Improving Business Cash Flow

Many companies are experiencing significantly lower revenues brought by the COVID-19 pandemic. This makes maximising cash flowing into a business even more crucial. The most commonly known measure for improving cash flow is via shorter payment terms. However, there are numerous approaches that companies may consider and we look at some of these in this newsletter.

Amongst these measures is companies reviewing their standard customer contracts, to ensure that their terms do not encourage payment delays or non-payment. Where supply contracts are on “customer paper”, the practical methods below may also prove helpful.

Improving Contractual Terms:

  1. Giving upfront discounts for cash in advance payments, to encourage customers to pay earlier instead of waiting for the due date of the payment. 
  2. Charging compounded interest on late payments, accruing from the due date until the date of actual payment. Since compounded interest can dramatically increase the amount payable by the customer, including such a provision in the contract can encourage customers to be more conscientious with their payment obligations. 
  3. Including a clause passing on enforcement costs to the customer, including legal collection costs on an indemnity basis, in order to discourage customers from breaching their payment obligations under the contract. 
  4. Requiring an upfront deposit, phased payment or costs on account to minimise chances of payment default by the customer.
  5. Shortening payment terms or net days. For example, setting out that payment terms are strictly 30 days.
  6. Setting out that payment terms run from the date of invoice, not from any other later date such as date of receipt of invoice.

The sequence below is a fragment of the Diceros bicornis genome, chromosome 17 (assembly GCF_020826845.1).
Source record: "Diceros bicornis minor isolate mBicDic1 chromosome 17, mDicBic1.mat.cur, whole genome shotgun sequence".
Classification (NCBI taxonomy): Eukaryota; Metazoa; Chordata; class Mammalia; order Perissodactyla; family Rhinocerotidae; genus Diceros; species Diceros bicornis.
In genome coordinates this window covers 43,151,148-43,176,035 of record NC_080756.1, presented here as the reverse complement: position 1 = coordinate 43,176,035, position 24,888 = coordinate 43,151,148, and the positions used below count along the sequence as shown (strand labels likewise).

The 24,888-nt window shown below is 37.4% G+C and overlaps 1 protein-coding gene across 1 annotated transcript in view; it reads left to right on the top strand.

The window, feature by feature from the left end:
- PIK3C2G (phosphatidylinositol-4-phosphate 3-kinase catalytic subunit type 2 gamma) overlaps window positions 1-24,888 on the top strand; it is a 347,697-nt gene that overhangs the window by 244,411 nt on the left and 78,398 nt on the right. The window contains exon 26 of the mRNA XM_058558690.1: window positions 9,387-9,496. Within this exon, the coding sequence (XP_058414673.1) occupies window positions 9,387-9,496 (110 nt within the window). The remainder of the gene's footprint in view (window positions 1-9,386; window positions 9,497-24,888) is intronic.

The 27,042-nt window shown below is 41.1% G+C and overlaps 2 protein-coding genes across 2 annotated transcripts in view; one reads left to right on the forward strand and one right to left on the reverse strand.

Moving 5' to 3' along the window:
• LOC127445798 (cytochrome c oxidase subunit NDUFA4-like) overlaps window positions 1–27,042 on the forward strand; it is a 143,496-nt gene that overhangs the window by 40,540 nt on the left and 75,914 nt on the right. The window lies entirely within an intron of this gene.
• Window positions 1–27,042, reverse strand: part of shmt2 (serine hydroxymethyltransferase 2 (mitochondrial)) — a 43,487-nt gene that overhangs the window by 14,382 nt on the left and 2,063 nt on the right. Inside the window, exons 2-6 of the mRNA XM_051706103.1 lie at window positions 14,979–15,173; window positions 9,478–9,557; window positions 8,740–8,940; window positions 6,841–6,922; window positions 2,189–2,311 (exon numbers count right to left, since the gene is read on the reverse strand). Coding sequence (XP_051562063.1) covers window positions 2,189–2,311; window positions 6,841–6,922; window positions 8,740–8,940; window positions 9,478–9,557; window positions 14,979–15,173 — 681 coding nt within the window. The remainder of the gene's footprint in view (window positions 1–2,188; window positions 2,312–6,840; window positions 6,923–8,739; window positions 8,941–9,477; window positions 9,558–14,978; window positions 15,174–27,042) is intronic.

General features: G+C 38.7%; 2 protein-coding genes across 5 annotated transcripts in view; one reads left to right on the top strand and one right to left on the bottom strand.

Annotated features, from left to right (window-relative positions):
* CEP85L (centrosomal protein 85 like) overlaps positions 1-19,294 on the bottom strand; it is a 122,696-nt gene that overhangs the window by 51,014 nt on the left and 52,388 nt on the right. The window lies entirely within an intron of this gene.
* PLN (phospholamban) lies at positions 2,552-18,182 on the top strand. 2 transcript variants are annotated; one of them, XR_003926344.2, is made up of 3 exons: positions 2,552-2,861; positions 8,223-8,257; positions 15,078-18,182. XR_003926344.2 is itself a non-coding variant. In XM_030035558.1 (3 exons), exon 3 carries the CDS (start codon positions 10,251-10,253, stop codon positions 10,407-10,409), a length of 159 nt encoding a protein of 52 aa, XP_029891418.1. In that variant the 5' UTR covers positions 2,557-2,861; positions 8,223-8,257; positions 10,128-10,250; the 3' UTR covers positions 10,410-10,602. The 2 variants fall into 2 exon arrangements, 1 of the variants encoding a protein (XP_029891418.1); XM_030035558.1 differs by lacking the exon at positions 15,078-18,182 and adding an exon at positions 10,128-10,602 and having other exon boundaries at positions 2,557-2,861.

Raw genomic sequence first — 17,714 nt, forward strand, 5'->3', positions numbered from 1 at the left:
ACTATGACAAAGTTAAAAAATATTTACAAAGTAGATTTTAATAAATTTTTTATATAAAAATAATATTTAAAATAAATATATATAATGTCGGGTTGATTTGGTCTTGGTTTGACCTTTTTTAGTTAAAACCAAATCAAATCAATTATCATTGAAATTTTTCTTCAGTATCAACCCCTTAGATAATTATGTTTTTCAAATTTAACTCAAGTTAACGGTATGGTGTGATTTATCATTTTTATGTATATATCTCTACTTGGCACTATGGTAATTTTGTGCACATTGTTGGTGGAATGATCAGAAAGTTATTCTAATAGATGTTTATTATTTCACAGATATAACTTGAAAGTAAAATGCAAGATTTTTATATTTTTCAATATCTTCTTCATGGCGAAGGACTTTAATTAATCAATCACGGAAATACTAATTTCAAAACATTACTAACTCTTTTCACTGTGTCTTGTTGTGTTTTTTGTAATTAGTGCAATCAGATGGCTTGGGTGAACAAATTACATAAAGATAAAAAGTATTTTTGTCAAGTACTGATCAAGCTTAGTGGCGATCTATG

Other Practical Steps:

  1. Ensuring an Accounts Receivable (AR) process is put in place and having an AR point person with responsibility for a customer invoice. 
  2. Establishing a positive relationship with customer Accounts Payable (AP) Departments.
  3. A tried and tested AR process is to be in constant communication with customers – send your invoices promptly, request acknowledgement of receipt of invoice and consistently follow up payment if invoice becomes overdue.
  4. Communicate via email but also telephone regularly. Remember the age old adage, “the squeaky wheel gets the oil” !
  5. Investigate whether the customer has signed up to any voluntary business codes where payment terms are fixed.
  6. If debtor days for a particular customer blow out significantly, with no reason given, consider issuing a statutory demands to apply further pressure to pay. In many countries failure to satisfy a statutory demand creates a presumption of insolvency and potentially exposes companies to insolvency procedures.

When practical cash collection processes are implemented along with robust terms of business, companies should be able to generate a steady cash flow even during the COVID-19 crisis.